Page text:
If you are thinking about making a donation, you might want to consider making a gift of appreciated stock (or mutual fund shares) rather than a cash donation. A gift of appreciated property often provides increased tax benefits, along with the satisfaction of contributing to a cause you believe can make a difference.

Tax Benefits
Charitable contributions of appreciated securities provide two potential income-tax advantages.

  • The first is a charitable deduction -- generally for the fair market value of the securities at the time of the contribution, subject to certain tax law limits.
  • The second benefit is that you are not taxed on the capital gain that would result if you sold the property.

For example, let's say you own publicly traded stock currently worth $20,000. You bought the stock over a year ago for $15,000. If you sell the stock, you will have long-term capital gain income of $5,000 which will be taxed. However, if you donate the stock to BITSAA, a non-profit organization, you may claim a $20,000 charitable contribution deduction and avoid paying capital gains tax on the $5,000 of appreciation in the stock. BITSAA will be glad to receive the stock and can sell it immediately for $20,000, generally with no capital gains consequences because of the her tax-exempt status.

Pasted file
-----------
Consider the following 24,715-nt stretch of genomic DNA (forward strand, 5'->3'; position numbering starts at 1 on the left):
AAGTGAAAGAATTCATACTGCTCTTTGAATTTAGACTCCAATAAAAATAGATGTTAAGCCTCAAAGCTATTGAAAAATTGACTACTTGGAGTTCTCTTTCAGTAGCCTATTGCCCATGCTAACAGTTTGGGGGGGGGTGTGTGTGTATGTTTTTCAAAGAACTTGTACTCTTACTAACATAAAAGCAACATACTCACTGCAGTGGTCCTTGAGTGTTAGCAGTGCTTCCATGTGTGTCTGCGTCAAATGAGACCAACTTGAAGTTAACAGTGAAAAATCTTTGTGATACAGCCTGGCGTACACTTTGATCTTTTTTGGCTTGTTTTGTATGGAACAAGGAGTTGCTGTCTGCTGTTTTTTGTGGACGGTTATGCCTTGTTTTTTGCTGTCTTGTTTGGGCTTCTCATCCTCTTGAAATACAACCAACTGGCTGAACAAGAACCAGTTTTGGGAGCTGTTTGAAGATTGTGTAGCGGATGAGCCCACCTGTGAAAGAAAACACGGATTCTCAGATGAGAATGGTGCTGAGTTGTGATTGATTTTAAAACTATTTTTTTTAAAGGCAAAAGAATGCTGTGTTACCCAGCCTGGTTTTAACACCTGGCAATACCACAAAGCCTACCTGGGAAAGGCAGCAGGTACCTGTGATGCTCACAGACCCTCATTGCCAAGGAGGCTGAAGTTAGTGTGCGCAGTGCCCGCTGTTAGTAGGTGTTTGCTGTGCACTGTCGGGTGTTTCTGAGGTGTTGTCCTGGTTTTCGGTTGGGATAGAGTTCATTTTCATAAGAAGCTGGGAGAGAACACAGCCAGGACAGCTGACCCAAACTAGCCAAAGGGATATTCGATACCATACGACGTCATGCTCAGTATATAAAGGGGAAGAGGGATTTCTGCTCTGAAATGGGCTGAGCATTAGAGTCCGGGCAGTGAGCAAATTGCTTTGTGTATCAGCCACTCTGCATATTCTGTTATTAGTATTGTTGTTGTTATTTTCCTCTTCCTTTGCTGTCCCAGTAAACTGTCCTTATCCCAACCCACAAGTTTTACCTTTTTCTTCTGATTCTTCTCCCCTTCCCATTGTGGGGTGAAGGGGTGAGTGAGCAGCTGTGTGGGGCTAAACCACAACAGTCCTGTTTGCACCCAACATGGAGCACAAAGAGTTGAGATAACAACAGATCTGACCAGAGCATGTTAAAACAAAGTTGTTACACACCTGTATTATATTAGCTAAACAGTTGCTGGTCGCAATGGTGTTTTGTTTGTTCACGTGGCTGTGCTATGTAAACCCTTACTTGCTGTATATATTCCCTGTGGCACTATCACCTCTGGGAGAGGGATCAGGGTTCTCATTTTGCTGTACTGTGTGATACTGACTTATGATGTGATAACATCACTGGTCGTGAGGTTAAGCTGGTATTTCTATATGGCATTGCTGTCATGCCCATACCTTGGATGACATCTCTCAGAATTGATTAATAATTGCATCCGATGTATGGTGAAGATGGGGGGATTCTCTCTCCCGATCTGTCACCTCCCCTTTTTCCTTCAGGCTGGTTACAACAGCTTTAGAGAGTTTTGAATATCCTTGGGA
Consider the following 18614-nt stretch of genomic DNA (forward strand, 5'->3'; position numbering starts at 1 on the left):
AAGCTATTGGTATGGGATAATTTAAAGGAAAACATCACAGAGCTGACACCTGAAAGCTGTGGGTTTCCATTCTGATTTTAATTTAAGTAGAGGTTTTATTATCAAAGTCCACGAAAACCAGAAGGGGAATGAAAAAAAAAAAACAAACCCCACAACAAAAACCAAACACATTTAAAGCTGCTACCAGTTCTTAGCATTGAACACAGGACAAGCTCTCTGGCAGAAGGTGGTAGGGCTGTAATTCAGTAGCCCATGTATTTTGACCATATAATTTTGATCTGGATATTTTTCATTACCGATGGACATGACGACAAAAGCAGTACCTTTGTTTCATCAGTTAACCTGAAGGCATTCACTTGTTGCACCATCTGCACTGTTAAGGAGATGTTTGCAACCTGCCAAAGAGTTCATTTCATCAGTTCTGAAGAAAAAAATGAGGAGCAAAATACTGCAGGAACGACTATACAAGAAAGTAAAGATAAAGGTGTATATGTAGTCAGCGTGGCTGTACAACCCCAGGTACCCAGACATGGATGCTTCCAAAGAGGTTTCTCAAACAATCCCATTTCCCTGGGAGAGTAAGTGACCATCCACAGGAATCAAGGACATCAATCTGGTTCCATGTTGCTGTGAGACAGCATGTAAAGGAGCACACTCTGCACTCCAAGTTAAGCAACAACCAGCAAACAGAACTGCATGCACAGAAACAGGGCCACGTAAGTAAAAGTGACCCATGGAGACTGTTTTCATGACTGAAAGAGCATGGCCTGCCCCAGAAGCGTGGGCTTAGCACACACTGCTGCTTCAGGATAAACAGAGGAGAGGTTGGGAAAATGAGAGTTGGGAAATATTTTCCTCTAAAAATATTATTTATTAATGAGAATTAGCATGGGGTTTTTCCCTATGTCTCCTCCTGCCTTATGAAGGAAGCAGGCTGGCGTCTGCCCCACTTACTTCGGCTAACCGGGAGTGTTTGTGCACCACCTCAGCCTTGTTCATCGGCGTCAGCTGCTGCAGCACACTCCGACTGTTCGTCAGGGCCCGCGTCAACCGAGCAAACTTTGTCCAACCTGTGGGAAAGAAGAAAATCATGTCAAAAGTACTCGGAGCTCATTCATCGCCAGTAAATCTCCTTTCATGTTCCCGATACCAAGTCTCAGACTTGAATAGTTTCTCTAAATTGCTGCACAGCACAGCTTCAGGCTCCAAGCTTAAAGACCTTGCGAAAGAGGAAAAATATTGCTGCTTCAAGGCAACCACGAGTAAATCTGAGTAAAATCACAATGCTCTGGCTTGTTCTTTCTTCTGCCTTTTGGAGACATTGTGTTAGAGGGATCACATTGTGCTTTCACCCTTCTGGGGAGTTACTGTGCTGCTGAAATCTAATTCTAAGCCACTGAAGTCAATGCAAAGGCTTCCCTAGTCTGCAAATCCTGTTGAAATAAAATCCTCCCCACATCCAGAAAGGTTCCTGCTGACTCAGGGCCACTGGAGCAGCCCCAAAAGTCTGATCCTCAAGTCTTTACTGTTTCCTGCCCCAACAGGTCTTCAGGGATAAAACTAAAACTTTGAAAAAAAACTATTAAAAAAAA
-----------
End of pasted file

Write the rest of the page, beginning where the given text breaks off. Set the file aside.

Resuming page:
To gain these benefits, the stock must be long-term capital gain property - stock you've owned for more than one year or stock you inherited. If the stock would generate a short-term capital gain if sold, your charitable deduction is limited to your cost basis rather than the stock's fair market value. Also of importance is the type of charity to which the gift is made. While a gift of appreciated stock to a public charity generally allows the donor to take a deduction for fair market value, a similar gift to a private foundation may result in a charitable deduction that is limited to your cost basis.

(adapted from a financial website, psgplanning.com)